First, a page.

Madam Nurzahirah Sulaiman with her daughter Nur Sameera Begum Shaik Sulaiman, 13. The teenager underwent the KKH@Home programme in late July. ST PHOTO: KELVIN CHNG
SINGAPORE – A pilot for virtual wards has been expanded to include four more public healthcare institutions, enabling more patients with a wider range of conditions to receive hospital-type care in the comfort of their homes.
Called the Mobile Inpatient Care at Home (MIC@Home), the pilot is now available at Changi General Hospital, KK Women’s and Children’s Hospital (KKH), Sengkang General Hospital (SKH) and Tan Tock Seng Hospital, said the Ministry of Health Office for Healthcare Transformation (MOHT) on Monday.
This means that all public hospitals in Singapore, except the Institute of Mental Health (IMH), can offer MIC@Home to suitable patients. The plan is for IMH to offer it to suitable patients at a later date.
Patients receiving treatment at home – or in a virtual ward – have round-the-clock access to care delivered by a team of healthcare professionals via teleconsultations and home visits, until they are deemed fit for discharge.
Clinical care such as intravenous medication and blood tests can be administered at home.
Should a patient’s condition deteriorate, he can be transferred to a hospital.
As at June 2023, around 1,000 patients have been admitted to the programme, staying for seven days on average and resulting in an estimated saving of 7,000 bed days. By the year end, more than 2,000 patients would have experienced the virtual wards, said MOHT’s assistant director and project lead, Mr Lai Yi Feng.
He said the care model is being progressively scaled up, and will likely become a mainstream option in the next few years to help address the fast-growing healthcare needs in Singapore.
When the pilot started in April 2022 at the National University Health System (NUHS), Singapore General Hospital and Khoo Teck Puat Hospital (KTPH), it was for selected patients with conditions classified under general medicine – such as skin infections, urinary tract infections and congestive heart failure with fluid overload.
It was not just inpatients who were transferred to virtual wards; some emergency department patients were admitted too. In particular, around half of the virtual ward patients at KTPH came from the emergency department, said Mr Lai.
Now, more types of patients can be cared for at home, including children with common conditions such as dengue fever, skin infections, eczema and urinary tract infections, and those undergoing elective surgery, among others.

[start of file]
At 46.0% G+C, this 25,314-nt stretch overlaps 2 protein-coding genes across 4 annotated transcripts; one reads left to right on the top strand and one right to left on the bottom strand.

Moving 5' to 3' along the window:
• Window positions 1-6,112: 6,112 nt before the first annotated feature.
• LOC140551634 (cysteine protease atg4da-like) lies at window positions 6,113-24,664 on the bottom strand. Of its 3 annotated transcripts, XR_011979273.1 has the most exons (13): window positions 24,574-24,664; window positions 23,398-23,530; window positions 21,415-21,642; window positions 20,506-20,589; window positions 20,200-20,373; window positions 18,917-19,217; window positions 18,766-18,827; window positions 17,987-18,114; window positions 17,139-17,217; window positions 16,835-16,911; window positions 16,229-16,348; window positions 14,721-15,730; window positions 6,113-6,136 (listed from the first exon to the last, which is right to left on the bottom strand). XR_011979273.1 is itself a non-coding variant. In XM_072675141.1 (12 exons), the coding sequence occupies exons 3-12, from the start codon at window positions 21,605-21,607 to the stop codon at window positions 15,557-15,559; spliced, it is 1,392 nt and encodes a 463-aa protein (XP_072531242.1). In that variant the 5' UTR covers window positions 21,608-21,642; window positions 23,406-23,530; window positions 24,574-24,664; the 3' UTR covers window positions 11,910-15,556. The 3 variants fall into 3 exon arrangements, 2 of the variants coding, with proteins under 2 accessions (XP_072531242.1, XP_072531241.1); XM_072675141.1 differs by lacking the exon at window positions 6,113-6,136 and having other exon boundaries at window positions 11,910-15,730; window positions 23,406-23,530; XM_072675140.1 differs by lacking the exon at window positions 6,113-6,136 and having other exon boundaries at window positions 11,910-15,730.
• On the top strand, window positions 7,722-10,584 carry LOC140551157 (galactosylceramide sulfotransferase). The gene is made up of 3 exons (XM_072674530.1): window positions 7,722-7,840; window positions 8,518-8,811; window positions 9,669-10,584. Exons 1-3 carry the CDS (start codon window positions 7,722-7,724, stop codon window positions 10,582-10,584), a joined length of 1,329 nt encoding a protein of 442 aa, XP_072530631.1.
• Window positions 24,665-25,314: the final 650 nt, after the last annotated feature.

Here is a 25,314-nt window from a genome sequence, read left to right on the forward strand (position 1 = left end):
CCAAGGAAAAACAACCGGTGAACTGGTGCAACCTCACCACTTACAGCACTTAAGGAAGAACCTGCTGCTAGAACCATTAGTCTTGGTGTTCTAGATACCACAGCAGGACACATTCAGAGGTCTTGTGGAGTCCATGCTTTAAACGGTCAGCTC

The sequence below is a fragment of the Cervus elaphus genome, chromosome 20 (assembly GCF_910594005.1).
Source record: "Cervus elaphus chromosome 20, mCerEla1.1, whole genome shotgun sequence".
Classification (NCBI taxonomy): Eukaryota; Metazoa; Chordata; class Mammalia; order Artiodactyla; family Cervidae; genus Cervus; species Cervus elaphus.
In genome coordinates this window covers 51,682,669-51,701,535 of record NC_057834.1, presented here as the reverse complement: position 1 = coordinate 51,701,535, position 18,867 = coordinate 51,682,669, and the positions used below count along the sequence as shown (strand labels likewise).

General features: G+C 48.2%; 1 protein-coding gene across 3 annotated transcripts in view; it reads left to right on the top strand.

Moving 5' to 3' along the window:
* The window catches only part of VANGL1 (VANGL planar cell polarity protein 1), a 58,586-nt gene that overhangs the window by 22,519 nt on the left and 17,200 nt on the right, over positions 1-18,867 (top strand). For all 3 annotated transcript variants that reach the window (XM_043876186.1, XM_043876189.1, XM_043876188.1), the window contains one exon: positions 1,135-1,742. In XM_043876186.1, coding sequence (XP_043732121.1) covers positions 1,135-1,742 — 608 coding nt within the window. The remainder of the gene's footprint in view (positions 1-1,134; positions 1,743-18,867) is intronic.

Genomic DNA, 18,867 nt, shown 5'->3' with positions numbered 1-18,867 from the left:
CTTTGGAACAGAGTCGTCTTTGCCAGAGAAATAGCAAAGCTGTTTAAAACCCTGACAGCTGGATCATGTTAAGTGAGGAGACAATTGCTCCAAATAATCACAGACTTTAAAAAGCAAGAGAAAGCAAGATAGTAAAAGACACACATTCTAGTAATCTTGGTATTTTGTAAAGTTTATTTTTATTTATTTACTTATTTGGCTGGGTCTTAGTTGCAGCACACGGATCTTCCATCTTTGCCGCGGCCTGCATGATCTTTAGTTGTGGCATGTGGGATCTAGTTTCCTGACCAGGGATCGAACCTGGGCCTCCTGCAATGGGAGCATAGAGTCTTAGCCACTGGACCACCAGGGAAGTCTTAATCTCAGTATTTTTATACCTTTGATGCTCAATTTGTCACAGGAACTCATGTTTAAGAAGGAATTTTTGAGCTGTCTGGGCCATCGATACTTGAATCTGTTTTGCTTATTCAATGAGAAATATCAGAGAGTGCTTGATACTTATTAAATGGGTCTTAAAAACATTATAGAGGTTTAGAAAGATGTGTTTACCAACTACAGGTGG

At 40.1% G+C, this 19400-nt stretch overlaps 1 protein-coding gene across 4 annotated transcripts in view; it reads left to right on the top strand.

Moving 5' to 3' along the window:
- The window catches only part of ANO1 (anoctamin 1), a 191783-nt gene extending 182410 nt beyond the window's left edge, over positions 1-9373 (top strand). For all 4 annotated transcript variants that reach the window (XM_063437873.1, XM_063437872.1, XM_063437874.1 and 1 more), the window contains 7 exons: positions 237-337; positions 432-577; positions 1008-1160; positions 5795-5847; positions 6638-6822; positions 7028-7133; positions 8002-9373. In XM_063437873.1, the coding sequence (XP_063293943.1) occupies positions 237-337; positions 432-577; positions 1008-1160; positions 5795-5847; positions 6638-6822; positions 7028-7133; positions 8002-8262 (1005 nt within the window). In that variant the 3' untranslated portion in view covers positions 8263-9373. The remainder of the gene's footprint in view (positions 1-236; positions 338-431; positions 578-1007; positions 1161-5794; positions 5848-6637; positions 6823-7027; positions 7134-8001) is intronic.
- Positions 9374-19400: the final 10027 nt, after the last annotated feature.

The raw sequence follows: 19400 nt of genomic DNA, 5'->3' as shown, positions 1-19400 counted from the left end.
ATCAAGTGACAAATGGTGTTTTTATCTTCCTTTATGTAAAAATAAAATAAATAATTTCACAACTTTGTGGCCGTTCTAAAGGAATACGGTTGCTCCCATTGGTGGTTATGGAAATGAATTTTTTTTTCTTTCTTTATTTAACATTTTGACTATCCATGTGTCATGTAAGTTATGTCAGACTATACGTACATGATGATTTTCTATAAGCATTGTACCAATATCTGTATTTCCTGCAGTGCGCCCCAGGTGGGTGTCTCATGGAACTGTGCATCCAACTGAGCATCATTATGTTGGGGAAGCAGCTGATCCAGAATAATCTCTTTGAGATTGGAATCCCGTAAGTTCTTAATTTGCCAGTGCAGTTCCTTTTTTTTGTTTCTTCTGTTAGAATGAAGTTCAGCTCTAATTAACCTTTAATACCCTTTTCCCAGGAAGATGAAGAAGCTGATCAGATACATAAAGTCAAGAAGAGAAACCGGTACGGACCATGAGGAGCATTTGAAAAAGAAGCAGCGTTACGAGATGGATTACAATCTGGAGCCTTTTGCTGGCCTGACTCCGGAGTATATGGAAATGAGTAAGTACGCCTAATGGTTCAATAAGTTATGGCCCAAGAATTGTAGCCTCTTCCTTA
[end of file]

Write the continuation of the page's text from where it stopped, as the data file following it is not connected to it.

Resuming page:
SKH recently started the pilot for emergency department patients to reduce the wait time for a bed, and plans to expand it to include elderly patients with higher care needs from inpatient wards.
To be eligible for the virtual wards, patients must live in the vicinity of SKH, have stable medical conditions and are highly motivated to care for themselves, among other criteria, said SKH@Home clinician lead, Adjunct Assistant Professor Jean Lee.
NUHS plans to expand its virtual wards to include children in paediatric care.
Its virtual ward patients currently include dengue fever patients who require intravenous drips and Covid-19 patients with weakened immune systems.
When 13-year-old Nur Sameera Begum Shaik Sulaiman developed a high fever due to a kidney infection in late July, she spent the last three days of her one-week stay at KKH in the comfort of her home.
Her mother, Madam Nurzahirah Sulaiman, who is a nurse, said she was advised to take her daughter to the hospital immediately if her temperature shot up again and she was in pain, for example.
Madam Nurzahirah took home a bag of equipment that included a pulse oximeter, a non-contact thermometer and a blood pressure machine. She also downloaded a phone app so she could upload various data, such as blood pressure readings, to monitor her daughter’s condition three times a day.
During the three days at home, they had seven visits from a nurse who gave Sameera the antibiotics for her infection. They also saw the doctor online every morning.
“It was a pleasant experience, and can be recommended for those patients who are stable and have caregivers who are competent,” said Madam Nurzahirah, who added that a courier collected the equipment after her daughter was discharged.
Currently, all virtual ward patients enjoy B2 ward subsidies.
The initiative is managed by MOHT and supported by the Health Ministry’s MIC@Home Regulatory and Financing Sandbox.
With the expansion, more technological solutions will be adopted, such as wearable monitoring devices for children as young as six years old.
“Without technology, it may mean a lot more manpower-intensive activities,” said Mr Lai.
“So in this case, we have been trying to look at technology to see how we can make use of (tech solutions) to reduce our reliance on human sources.”
Source: The Straits Times © SPH Media Limited. Reproduced with permission.